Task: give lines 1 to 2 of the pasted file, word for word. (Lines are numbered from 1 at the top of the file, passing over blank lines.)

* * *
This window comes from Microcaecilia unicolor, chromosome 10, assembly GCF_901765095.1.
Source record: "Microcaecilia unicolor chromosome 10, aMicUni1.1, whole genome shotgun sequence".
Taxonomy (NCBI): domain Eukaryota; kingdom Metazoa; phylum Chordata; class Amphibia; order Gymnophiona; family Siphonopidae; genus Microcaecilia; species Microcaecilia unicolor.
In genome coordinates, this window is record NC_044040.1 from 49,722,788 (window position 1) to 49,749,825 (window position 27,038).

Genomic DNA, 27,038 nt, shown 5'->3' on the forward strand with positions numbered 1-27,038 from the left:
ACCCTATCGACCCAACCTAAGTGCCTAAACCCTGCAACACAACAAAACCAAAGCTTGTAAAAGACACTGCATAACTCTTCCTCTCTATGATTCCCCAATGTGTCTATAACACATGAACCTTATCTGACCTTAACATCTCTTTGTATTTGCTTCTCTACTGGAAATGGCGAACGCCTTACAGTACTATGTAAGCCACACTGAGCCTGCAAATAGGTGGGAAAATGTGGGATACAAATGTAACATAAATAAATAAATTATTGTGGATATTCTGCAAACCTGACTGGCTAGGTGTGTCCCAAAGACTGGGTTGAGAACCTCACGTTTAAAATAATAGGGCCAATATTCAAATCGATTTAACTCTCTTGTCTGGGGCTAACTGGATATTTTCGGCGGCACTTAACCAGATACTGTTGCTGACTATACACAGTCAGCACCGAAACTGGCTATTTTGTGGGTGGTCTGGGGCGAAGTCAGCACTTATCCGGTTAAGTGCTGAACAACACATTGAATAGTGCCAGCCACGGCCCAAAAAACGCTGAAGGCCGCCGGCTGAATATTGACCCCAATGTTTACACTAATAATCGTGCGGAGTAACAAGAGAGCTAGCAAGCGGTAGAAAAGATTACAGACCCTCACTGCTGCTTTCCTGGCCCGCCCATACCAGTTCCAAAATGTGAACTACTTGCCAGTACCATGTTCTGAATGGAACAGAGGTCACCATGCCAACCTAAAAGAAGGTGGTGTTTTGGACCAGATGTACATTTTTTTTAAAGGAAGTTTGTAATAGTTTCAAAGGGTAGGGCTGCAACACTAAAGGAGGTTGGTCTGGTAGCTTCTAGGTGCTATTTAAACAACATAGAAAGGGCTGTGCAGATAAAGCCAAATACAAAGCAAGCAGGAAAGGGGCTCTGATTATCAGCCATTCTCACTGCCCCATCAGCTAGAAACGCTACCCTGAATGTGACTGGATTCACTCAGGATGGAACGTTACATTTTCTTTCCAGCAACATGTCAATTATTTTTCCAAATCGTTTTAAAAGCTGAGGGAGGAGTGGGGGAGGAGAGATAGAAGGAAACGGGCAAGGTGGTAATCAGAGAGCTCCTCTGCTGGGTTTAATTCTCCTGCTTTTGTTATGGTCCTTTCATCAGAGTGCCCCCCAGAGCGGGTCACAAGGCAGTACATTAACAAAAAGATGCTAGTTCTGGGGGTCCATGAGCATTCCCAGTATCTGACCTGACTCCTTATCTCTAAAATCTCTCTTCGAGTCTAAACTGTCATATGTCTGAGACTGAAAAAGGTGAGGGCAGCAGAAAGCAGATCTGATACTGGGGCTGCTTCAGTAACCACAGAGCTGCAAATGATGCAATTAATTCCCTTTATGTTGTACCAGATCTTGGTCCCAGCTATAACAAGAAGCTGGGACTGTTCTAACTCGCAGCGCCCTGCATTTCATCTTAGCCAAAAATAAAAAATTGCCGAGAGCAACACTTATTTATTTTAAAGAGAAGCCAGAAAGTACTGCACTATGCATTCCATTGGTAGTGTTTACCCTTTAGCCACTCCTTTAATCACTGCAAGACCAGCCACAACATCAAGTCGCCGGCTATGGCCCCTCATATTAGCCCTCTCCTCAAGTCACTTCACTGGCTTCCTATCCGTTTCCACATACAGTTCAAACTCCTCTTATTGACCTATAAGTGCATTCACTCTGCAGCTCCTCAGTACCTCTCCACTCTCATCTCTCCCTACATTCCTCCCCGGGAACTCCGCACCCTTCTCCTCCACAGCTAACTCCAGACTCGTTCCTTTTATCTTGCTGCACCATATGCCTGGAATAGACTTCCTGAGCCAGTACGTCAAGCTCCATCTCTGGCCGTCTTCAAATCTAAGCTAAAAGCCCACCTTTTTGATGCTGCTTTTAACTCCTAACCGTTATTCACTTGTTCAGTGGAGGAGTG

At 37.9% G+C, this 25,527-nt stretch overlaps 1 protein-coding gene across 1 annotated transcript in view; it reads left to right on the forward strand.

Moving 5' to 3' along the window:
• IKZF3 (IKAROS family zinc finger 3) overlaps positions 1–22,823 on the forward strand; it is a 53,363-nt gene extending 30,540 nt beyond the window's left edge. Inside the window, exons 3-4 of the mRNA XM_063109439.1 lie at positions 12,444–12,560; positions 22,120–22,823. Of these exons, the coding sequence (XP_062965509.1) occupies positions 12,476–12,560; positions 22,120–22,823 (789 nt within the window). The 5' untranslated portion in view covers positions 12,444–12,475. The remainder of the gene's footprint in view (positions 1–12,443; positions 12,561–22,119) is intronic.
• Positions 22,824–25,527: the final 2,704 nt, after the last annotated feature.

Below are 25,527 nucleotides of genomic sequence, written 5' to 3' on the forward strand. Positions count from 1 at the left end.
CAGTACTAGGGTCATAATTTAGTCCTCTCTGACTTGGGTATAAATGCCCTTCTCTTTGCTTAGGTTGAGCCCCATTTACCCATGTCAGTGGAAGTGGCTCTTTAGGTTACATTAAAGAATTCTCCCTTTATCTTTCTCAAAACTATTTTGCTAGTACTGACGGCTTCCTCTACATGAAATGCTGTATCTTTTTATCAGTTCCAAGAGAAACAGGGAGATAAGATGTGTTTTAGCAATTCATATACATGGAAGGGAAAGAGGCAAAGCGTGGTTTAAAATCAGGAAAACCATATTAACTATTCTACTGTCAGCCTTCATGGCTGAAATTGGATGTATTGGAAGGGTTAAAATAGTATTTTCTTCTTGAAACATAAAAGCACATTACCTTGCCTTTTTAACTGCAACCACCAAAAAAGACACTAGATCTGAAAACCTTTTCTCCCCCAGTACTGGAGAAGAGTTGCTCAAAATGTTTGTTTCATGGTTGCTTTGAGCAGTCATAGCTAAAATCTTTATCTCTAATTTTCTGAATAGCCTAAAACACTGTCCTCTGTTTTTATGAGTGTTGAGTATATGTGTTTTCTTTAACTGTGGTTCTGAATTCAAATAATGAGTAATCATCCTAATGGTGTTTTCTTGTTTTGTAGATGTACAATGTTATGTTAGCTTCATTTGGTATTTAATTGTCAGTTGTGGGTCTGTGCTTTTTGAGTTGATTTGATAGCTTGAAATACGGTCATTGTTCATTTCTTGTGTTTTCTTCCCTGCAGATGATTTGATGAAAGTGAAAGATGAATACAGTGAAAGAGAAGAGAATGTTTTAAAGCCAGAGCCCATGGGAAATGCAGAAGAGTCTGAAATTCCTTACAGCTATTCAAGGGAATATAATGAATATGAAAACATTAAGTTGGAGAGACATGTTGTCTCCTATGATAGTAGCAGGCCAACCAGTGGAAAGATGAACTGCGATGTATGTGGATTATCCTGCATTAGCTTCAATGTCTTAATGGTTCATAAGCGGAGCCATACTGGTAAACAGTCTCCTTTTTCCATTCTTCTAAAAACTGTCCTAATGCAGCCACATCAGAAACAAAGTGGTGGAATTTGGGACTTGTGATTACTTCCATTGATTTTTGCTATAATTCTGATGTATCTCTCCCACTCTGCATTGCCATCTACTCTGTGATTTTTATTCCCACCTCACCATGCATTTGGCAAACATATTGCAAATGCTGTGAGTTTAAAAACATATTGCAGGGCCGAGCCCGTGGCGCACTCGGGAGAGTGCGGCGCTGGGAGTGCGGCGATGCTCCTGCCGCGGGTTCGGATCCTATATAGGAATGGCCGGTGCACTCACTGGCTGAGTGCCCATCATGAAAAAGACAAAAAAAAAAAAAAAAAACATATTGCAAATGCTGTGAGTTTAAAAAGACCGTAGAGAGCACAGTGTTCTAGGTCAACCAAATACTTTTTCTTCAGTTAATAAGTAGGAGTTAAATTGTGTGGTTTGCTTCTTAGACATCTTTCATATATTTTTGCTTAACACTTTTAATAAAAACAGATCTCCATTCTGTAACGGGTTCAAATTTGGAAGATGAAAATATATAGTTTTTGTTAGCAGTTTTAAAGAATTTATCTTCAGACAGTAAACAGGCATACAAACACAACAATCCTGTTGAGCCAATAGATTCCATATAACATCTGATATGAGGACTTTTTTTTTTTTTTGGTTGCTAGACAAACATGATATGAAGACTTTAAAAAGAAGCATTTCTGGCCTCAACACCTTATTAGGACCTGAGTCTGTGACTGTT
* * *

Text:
This window comes from Microcaecilia unicolor, chromosome 10, assembly GCF_901765095.1.
Source record: "Microcaecilia unicolor chromosome 10, aMicUni1.1, whole genome shotgun sequence".